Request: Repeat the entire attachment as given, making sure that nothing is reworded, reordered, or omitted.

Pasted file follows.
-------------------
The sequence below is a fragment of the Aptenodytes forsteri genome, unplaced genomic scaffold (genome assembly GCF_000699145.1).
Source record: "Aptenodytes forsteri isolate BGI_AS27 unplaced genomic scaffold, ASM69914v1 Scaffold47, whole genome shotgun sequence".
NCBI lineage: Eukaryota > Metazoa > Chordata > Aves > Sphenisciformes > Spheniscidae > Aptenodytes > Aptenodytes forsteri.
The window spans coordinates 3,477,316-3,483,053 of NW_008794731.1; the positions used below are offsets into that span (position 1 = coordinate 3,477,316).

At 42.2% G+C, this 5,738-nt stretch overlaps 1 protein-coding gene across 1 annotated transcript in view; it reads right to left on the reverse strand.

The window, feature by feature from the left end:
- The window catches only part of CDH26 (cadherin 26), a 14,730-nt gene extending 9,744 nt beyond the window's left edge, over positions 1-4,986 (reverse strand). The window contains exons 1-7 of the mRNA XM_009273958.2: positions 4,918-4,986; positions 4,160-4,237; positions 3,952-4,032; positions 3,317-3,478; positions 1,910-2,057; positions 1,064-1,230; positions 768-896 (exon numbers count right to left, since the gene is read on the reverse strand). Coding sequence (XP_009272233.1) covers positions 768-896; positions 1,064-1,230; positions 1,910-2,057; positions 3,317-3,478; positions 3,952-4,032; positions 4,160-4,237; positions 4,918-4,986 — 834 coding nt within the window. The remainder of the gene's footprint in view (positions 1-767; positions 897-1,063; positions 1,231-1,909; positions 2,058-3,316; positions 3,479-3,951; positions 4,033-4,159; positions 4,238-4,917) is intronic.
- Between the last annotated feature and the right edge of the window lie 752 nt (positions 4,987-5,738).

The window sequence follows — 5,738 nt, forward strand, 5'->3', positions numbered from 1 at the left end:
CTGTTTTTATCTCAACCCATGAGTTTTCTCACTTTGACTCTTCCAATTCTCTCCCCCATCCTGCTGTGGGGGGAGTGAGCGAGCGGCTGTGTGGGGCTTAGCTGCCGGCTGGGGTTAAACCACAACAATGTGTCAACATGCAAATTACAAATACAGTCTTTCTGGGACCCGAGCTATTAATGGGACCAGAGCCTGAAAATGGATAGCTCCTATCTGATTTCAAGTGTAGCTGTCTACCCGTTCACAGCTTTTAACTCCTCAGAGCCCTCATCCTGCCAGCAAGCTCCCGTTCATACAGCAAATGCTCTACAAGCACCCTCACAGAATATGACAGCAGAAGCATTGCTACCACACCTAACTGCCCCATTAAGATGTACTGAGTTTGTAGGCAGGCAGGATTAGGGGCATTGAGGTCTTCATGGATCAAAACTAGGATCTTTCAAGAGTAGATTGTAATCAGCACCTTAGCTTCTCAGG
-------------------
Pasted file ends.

The sequence below is a fragment of the Aptenodytes forsteri genome, unplaced genomic scaffold (genome assembly GCF_000699145.1).
Source record: "Aptenodytes forsteri isolate BGI_AS27 unplaced genomic scaffold, ASM69914v1 Scaffold47, whole genome shotgun sequence".
NCBI lineage: Eukaryota > Metazoa > Chordata > Aves > Sphenisciformes > Spheniscidae > Aptenodytes > Aptenodytes forsteri.
The window spans coordinates 3,477,316-3,483,053 of NW_008794731.1; the positions used below are offsets into that span (position 1 = coordinate 3,477,316).

At 42.2% G+C, this 5,738-nt stretch overlaps 1 protein-coding gene across 1 annotated transcript in view; it reads right to left on the reverse strand.

The window, feature by feature from the left end:
- The window catches only part of CDH26 (cadherin 26), a 14,730-nt gene extending 9,744 nt beyond the window's left edge, over positions 1-4,986 (reverse strand). The window contains exons 1-7 of the mRNA XM_009273958.2: positions 4,918-4,986; positions 4,160-4,237; positions 3,952-4,032; positions 3,317-3,478; positions 1,910-2,057; positions 1,064-1,230; positions 768-896 (exon numbers count right to left, since the gene is read on the reverse strand). Coding sequence (XP_009272233.1) covers positions 768-896; positions 1,064-1,230; positions 1,910-2,057; positions 3,317-3,478; positions 3,952-4,032; positions 4,160-4,237; positions 4,918-4,986 — 834 coding nt within the window. The remainder of the gene's footprint in view (positions 1-767; positions 897-1,063; positions 1,231-1,909; positions 2,058-3,316; positions 3,479-3,951; positions 4,033-4,159; positions 4,238-4,917) is intronic.
- Between the last annotated feature and the right edge of the window lie 752 nt (positions 4,987-5,738).

The window sequence follows — 5,738 nt, forward strand, 5'->3', positions numbered from 1 at the left end:
CTGTTTTTATCTCAACCCATGAGTTTTCTCACTTTGACTCTTCCAATTCTCTCCCCCATCCTGCTGTGGGGGGAGTGAGCGAGCGGCTGTGTGGGGCTTAGCTGCCGGCTGGGGTTAAACCACAACAATGTGTCAACATGCAAATTACAAATACAGTCTTTCTGGGACCCGAGCTATTAATGGGACCAGAGCCTGAAAATGGATAGCTCCTATCTGATTTCAAGTGTAGCTGTCTACCCGTTCACAGCTTTTAACTCCTCAGAGCCCTCATCCTGCCAGCAAGCTCCCGTTCATACAGCAAATGCTCTACAAGCACCCTCACAGAATATGACAGCAGAAGCATTGCTACCACACCTAACTGCCCCATTAAGATGTACTGAGTTTGTAGGCAGGCAGGATTAGGGGCATTGAGGTCTTCATGGATCAAAACTAGGATCTTTCAAGAGTAGATTGTAATCAGCACCTTAGCTTCTCAGG